gc100

Planning for wind turbine

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It’s seems wind turbines are not popular full stop on here and with LPAs. 
However for me they seem to make reasonable sense given when I actually need a large of kWh it’s in the period Nov - March and this is when it’s most windy and PVs don’t generate much.

 

So I’m considering if it’s worth me spending time in this. However straight off the bat I’m think the LPA ain’t going to like it given I’m in open countryside. Does anyone know where I can find info on Planning law around these?

 

thanks

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If you have access to the electrical grid, compare the costs of running a wind turbine against E7/E10.

If you are off grid, compare it to running a generator, or having suitably sized battery storage, as well as thermal storage.

If the numbers still stack up, then ask an installation company to arrange a visit as they may well know the ins and outs of the local planning.

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Well back of a fag paper calc: 5kw at £8k purchase plus install (myself) Cost would provide around 7500kwh/year, around a 10 year payback
 

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I would go for a 10kw minimum as the planning will be the same, and then cost will not be much more than 50% extra. 
 

Just need to remember it has to be as far away from a road, house, boundary or power line as it is tall. (Thats the guidance we were given)

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Local planning guidance varies a lot. Some council's have detailed policies on wind energy and others have no written policy at all. It would be essential to take any such written local policies into account, not least because appeal officers place great weight on policies that have been through public consultation and signed off as consistent with the National Planning Policy Framework (NPPF).

 

In my area, where we already have many wind farms and individual turbines, they employed landscape experts to assess which areas were more or less sensitive to wind energy development and then workout which areas still had capacity to take additional turbines/wind farms without adverse cumulative impact.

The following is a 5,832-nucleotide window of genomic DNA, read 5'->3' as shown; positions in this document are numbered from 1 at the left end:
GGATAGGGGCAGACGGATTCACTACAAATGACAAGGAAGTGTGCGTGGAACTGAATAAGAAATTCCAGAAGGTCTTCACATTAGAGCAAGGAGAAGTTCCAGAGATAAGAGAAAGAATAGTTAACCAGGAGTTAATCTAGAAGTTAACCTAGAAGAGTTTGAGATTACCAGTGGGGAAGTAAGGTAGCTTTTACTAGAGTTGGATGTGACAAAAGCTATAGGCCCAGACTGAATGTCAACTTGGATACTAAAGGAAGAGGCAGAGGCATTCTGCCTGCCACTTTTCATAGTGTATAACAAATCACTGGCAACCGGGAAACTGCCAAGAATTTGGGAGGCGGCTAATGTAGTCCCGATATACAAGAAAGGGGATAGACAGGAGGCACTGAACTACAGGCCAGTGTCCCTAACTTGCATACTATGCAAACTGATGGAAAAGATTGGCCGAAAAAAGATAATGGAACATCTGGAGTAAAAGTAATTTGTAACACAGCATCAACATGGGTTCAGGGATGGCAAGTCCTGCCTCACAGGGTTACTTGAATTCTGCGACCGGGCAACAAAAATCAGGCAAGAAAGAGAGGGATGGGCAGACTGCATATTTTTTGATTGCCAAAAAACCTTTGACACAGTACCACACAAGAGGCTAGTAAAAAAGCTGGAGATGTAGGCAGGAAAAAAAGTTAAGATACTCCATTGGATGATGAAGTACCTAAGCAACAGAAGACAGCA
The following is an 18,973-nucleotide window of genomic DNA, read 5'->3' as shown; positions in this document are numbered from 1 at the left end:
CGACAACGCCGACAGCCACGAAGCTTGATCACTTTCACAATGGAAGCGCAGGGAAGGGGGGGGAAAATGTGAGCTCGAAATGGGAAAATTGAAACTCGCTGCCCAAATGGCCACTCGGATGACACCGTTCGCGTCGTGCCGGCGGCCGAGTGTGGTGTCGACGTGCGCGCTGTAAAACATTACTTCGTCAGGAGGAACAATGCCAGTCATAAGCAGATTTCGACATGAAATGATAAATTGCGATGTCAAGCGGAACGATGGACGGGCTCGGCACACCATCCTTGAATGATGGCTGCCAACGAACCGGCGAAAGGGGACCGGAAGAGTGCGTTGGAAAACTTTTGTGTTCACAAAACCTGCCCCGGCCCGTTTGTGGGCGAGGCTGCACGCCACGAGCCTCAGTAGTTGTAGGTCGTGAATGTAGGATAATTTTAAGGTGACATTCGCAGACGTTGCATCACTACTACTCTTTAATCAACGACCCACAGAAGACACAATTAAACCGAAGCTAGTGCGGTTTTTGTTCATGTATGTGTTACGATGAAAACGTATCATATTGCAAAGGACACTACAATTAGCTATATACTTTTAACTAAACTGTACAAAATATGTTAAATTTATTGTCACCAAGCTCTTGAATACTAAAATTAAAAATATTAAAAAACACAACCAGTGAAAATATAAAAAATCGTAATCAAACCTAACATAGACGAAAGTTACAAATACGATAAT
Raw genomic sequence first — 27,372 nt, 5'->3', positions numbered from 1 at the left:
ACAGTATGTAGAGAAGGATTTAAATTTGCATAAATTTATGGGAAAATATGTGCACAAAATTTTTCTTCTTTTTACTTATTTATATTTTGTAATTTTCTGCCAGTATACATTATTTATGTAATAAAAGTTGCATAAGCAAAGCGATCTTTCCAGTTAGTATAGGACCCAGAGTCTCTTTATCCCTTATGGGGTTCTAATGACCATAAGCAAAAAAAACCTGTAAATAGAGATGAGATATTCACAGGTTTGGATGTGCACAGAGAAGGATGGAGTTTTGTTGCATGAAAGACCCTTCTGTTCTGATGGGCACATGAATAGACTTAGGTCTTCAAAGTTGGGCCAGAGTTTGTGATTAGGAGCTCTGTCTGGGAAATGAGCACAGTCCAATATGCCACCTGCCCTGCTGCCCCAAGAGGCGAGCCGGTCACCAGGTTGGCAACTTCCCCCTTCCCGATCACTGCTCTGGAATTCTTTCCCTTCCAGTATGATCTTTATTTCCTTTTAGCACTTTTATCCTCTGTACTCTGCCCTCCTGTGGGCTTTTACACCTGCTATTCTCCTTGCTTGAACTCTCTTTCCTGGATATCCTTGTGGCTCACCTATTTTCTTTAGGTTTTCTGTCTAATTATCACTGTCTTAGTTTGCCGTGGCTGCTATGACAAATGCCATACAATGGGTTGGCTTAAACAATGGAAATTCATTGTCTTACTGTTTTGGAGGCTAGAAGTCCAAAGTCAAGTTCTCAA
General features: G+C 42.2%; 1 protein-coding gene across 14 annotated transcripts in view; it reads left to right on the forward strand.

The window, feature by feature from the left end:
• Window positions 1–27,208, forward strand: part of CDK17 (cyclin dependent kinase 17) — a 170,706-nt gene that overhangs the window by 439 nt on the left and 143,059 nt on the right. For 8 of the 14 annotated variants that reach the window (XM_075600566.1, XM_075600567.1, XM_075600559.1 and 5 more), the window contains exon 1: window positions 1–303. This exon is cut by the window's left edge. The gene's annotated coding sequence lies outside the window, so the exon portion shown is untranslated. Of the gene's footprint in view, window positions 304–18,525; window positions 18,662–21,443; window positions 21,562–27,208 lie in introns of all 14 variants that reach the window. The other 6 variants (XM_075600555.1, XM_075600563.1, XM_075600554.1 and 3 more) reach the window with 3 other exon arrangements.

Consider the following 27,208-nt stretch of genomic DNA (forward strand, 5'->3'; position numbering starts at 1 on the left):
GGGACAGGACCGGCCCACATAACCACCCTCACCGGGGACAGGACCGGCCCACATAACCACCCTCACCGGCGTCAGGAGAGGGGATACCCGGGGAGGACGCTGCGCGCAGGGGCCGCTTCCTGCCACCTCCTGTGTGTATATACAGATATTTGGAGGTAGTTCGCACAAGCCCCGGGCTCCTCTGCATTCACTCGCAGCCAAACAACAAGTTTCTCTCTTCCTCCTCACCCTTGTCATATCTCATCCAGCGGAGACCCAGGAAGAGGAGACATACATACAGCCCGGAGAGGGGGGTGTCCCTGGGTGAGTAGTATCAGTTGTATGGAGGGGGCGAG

Heavy reading...

 

Main SPD..

https://www.huntingdonshire.gov.uk/media/1238/wind-energy-development-in-huntingdonshire-2014.pdf

 

Brief guidance..

https://www.huntingdonshire.gov.uk/media/2360/wind-turbine-developments-guidance-note.pdf

 

From a planning perspective I would ask your planning department if they have an SPD on renewable or wind energy. 

 

 

 

Edited by Temp
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I looked at this with the quarry plot I got where it could be on front face of a big hill 

 

bottom line after frank discussion with a man that could supply a one and specialises in off grid systems+services and repairs wind and water turbines etc 

is that in reality the 40k cost of a proper one installed --not mickey mouse type  would take close to 20 years to get back - and the life span of the major components  is not much longer than that 

so it would only make sense if cost of mains supply was very expensive--and my site  which will be about 30k --makes going mains the right way - I can still go PV when prices get better and resale of extra energy is worth while  and you will still need a battery system to store it to get best use out of it or when wind does not blow